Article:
I met up with my good friend Lalo for this week's eatery. He was aptly chosen as my dining companion for his expertise in traditional street-style Mexican food. Lalo knows his cosas when it comes to la comida. I arrive before him and have a minute to check it out. While officially called La Abeja, it has the usual-for-a-taqueria three to five unofficial names/offerings in well-produced and maintained spray paint above the door: Panaderia Y Pastelleria Bakery La Abeja Tacos Tortas Burritos. Really, you can't miss it. While I've lived in Colorado for 13 years, I'm still a pale girl from Michigan at heart, and any time I get the chance to go in somewhere authentically Mexican, I'm always surprised a little bit. It's not just an eatery you see, it's a little Mexican smorgasbord: convenience store, phone card store, candy store, bakery, and of course, the restaurant. Lively and loud Mexican polka music is blasting from the speakers. Right inside the door and immediately to the left is a whole wall rack of Mexican spices. And I thought Whole Foods had some offerings of that variety, hmph! Now I know where to go when I want to make mole and posole.
There are a few glass cases with the baked goods, most are similar looking in that white flour, sugar, and cinnamon-sprinkled kind of way, like gigantic snickerdoodles. A couple kinds have more glitter-like sprinkles than a queen at Pride. Lalo walks in while I'm perusing the cases and, as I knew he would, declares "we will get that on our way out". Lalo is a big fan of bread products. The convenience store aspect of the place is true in this way: if you really need toilet paper or laundry detergent or bar soap, you can conveniently get it at La Abeja. It reminds me of a camp ground store, the bare essentials plus some cookies.
The menu is above the cash register/order counter. Actually they have two menus, one in words and one in pictures, advertising different things. We focus on the words menu, I've seen enough picture menus lately anyway. Different things, new things!, I think. Chilaquiles (safe) and a lengua taco (dangerous). Lalo gets two tacos, carnitas and carne asada. (Believe me, at this point I'm sick of the italics too but I guess I'm going with it). I grab a pineapple Jumex from the case and try to pay, but the counter girl tells us we can pay when we're done. Well how do you like that. How trusting.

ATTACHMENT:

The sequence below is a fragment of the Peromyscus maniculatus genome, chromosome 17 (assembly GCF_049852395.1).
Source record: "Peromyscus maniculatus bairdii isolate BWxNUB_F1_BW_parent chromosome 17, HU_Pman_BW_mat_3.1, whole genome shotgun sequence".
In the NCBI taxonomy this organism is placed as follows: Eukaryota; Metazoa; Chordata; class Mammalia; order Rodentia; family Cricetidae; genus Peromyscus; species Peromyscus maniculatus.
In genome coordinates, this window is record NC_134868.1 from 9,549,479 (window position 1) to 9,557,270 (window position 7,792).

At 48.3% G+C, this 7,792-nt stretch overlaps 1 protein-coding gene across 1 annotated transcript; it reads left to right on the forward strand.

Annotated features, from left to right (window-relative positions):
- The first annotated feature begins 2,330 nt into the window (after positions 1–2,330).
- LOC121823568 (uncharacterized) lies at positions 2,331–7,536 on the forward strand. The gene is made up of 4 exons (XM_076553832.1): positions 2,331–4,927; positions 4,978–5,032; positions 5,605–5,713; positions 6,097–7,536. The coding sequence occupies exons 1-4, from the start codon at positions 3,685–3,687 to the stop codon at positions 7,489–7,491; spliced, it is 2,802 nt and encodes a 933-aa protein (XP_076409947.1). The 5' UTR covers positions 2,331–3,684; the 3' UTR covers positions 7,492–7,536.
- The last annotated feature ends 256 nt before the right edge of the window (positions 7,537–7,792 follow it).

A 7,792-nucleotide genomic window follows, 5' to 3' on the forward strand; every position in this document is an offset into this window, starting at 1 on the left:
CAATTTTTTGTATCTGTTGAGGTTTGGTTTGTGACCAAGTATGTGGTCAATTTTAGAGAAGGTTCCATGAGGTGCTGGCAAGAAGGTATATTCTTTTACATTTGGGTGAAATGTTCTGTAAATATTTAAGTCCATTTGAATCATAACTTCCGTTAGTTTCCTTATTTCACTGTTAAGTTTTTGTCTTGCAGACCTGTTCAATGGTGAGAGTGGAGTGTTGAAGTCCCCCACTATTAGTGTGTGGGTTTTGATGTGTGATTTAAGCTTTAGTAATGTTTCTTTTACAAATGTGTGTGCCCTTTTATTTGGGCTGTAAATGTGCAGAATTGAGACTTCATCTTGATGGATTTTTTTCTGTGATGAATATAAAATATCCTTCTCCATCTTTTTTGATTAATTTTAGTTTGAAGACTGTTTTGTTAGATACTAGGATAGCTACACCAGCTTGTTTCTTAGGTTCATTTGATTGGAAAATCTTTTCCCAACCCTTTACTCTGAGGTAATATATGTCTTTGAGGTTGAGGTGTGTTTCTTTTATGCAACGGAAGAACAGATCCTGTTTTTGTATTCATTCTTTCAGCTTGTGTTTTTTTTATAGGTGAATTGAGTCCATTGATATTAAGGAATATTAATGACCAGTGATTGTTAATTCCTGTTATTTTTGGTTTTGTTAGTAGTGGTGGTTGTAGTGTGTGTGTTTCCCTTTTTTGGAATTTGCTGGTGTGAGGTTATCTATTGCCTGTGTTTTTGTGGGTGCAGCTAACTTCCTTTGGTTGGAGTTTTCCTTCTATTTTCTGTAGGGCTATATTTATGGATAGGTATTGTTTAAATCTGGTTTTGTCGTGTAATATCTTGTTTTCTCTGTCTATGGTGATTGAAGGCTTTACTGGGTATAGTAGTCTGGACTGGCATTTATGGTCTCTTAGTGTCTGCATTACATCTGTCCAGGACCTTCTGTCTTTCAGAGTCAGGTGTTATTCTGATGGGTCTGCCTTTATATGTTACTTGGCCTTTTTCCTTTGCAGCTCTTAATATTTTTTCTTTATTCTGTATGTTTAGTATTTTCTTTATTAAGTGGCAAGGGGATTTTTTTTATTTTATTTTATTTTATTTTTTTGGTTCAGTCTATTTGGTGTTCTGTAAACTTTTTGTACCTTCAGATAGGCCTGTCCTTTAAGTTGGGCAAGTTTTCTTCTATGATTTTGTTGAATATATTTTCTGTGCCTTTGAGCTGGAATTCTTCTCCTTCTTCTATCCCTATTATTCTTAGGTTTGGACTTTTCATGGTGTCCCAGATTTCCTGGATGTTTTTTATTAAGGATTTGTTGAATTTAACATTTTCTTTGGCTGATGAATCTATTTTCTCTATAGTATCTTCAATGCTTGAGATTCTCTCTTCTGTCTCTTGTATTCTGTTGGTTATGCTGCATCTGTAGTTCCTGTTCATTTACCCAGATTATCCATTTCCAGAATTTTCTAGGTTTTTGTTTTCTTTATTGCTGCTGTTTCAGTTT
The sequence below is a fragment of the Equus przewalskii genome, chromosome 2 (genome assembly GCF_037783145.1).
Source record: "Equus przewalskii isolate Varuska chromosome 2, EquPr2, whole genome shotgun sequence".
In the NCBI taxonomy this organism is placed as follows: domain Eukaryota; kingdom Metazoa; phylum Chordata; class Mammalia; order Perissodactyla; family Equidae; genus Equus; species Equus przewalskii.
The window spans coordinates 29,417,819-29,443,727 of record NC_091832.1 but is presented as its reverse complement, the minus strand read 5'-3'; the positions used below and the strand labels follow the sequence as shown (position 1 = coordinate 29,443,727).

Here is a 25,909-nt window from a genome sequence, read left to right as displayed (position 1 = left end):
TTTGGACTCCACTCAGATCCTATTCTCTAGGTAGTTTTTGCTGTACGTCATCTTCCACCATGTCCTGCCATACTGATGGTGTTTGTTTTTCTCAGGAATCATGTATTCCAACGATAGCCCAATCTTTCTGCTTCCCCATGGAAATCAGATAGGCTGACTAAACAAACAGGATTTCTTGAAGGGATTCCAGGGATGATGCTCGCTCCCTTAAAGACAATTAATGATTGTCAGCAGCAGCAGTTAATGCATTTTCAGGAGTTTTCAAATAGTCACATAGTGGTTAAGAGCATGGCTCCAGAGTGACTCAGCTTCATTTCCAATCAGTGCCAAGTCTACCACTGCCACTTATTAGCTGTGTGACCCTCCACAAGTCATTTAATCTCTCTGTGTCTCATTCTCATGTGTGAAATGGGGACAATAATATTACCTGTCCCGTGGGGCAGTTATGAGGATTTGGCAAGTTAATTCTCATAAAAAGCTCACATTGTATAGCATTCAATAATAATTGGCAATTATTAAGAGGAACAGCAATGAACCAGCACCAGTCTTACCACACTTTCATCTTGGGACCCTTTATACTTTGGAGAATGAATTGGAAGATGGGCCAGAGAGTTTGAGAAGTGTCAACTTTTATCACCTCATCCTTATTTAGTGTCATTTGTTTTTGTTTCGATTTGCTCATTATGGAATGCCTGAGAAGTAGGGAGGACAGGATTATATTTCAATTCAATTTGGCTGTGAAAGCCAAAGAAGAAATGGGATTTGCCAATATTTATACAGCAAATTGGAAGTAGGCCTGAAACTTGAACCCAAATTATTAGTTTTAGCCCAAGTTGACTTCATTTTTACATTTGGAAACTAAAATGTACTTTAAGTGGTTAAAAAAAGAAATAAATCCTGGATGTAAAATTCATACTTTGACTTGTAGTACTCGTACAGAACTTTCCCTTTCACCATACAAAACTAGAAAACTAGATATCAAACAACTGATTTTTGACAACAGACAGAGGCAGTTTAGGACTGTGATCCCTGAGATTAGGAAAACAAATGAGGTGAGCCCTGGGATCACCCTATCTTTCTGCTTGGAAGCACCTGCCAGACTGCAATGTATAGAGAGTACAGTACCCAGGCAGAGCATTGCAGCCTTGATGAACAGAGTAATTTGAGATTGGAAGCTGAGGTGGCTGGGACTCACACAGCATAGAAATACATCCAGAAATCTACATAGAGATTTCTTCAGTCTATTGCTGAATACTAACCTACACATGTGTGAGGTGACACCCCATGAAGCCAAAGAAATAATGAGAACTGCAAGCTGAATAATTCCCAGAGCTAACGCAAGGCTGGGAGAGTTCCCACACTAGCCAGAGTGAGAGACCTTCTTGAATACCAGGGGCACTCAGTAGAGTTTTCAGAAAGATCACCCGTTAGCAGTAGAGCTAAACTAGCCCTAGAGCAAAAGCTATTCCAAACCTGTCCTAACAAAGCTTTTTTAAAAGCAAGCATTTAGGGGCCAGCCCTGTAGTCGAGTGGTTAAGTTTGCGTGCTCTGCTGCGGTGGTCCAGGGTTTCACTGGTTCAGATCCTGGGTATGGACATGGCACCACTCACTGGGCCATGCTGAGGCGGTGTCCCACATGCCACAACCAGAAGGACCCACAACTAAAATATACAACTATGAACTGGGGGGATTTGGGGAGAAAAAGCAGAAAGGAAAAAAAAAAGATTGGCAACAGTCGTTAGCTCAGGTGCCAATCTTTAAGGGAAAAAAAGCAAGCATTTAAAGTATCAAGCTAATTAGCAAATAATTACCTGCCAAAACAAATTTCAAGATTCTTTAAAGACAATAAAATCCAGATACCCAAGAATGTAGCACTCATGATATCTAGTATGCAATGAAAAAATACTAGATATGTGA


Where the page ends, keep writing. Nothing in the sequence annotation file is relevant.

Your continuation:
The dining area is in a different room, separate from the store/ordering place. It's spotlessly clean and humming with the sound of an ice machine and a refrigerator. Ceramic roosters line the tops of the walls, and glittery virgin Marys and other metallic still-lifes reflect the well-lit room and shine down on us. This place is busy, it's lunchtime, and the blend of demographics is reassuring. It's good enough for all denizens of Denver. To be sure, I had heard nothing but raves about La Abeja before coming. The server (and cook!), smiling and full of energy, brings out our dishes, a little surprised that the lengua taco is for me, most likely because the chilaquiles is actually a platter, with the requisite rice and beans. In other words, it's a lot of food. Enough italics, this is Denver, but of course, I will elaborate: Lengua means tongue. Cow tongue specifically. And chilaquiles are fried corn tortillas cut into triangles covered with green chile and cheese. Sounds like nachos maybe? Well nachos it ain't. It's soft and hearty and definitely something to be eaten with a fork. I stab a piece of lengua first. It's a little spongy, lacking the fibrosity of a more commonly eaten cow muscle, but tastes like beef and has a wonderful buttery texture. With a little cilantro, white onion, and salsa verde on top, it is a typical and tasty Mexican taco. The corn tortilla, doubled up of course, has a fluffy consistency and tastes like it was pounded out that morning.
Lalo is happily impressed with his tacos as well. The carnitas (pork) is a bit salty, but tenderly soft and stringy, like it was just pulled from the pig, and the carne asada (beef) has a delectably savory barbeque/chile powder essence that I have yet to taste in a Denver taqueria. Going back and forth between the dishes, I am amazed to find the chilaquiles stay as hot as when the plate was delivered, as if the cheese and chile are an insulator for the wonderfully messy fried tortillas underneath. The green chile has a wonderful spicy heat that sneaks up on you in the best of ways. This is an amazing dish, something that is also frequently served with eggs in it, ahh, Mexican breakfast. Next time, next time.
We savor the food, animatedly talking about math dreams and Tucson weather patterns and weddings and quiet, rainy retreats. We pay and leave and stroll down Grant Street, and Lalo keeps coming back to the food: "They tune in a lot to the undercurrents". Now if that doesn't rouse your interest and appetite in La Abeja, usted no atiende.